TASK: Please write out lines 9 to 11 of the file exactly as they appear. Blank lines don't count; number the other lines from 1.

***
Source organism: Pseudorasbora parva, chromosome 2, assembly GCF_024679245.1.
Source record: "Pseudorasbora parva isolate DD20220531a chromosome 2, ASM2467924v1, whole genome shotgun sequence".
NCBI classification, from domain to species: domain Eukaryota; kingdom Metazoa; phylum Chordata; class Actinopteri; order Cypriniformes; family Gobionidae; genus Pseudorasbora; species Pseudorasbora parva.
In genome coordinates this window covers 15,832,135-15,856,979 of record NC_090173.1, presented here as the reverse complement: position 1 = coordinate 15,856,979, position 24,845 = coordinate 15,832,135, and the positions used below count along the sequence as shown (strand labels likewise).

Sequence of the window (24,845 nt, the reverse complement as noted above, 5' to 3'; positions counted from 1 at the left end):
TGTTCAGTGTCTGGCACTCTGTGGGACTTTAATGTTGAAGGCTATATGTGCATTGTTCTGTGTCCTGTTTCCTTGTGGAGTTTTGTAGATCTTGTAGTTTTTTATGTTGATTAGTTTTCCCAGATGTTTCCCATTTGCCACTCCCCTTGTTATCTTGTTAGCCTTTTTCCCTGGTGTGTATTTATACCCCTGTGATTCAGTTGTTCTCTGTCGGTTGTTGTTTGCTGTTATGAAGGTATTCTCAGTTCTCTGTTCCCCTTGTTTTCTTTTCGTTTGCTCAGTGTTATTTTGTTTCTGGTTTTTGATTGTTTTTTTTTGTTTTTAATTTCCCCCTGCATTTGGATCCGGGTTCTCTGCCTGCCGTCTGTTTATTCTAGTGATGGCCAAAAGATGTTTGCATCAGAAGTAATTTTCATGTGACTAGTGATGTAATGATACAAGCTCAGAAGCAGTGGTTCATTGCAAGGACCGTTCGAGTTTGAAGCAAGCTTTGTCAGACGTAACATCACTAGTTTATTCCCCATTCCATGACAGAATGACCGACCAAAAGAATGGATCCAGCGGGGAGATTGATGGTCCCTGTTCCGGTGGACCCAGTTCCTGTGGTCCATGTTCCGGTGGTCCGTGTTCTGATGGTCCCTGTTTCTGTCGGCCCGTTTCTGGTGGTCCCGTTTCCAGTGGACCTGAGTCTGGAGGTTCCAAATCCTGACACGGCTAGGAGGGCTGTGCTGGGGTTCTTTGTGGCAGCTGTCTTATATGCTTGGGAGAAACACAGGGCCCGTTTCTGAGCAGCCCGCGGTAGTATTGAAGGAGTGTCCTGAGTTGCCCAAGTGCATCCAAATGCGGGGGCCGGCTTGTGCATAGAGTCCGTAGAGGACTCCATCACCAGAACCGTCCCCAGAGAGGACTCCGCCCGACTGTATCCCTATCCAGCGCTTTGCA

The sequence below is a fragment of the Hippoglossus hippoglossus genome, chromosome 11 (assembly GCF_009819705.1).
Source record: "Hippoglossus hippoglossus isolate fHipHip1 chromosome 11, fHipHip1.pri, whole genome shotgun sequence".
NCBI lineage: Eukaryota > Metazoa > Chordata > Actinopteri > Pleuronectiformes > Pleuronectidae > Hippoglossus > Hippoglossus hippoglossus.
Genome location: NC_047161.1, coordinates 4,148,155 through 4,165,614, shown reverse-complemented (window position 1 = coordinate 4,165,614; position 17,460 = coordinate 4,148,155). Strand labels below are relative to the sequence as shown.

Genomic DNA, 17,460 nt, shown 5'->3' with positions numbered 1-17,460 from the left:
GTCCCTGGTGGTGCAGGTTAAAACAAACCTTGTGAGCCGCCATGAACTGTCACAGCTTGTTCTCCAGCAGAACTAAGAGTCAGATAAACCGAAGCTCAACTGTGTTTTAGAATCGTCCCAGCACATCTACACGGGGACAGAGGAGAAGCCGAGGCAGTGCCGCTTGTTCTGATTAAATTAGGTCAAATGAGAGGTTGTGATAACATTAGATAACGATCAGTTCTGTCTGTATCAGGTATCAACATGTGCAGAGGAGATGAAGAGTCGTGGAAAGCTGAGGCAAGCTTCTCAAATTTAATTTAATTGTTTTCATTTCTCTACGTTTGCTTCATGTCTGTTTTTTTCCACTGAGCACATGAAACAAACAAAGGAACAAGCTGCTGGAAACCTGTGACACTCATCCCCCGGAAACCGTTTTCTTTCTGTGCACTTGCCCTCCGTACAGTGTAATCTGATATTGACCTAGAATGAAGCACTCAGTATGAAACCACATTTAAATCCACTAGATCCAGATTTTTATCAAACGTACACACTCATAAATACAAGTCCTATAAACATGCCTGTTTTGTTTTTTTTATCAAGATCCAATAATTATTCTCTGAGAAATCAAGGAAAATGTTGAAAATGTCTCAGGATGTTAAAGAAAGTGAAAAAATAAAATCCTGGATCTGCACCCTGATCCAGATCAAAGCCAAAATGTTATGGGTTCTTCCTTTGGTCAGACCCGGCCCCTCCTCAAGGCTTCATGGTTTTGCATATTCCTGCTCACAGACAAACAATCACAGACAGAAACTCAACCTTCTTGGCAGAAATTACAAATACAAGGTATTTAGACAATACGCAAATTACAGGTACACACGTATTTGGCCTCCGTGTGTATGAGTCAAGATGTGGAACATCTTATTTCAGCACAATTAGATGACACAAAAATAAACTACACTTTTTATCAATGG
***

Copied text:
NCBI lineage: Eukaryota > Metazoa > Chordata > Actinopteri > Pleuronectiformes > Pleuronectidae > Hippoglossus > Hippoglossus hippoglossus.
Genome location: NC_047161.1, coordinates 4,148,155 through 4,165,614, shown reverse-complemented (window position 1 = coordinate 4,165,614; position 17,460 = coordinate 4,148,155). Strand labels below are relative to the sequence as shown.

Genomic DNA, 17,460 nt, shown 5'->3' with positions numbered 1-17,460 from the left: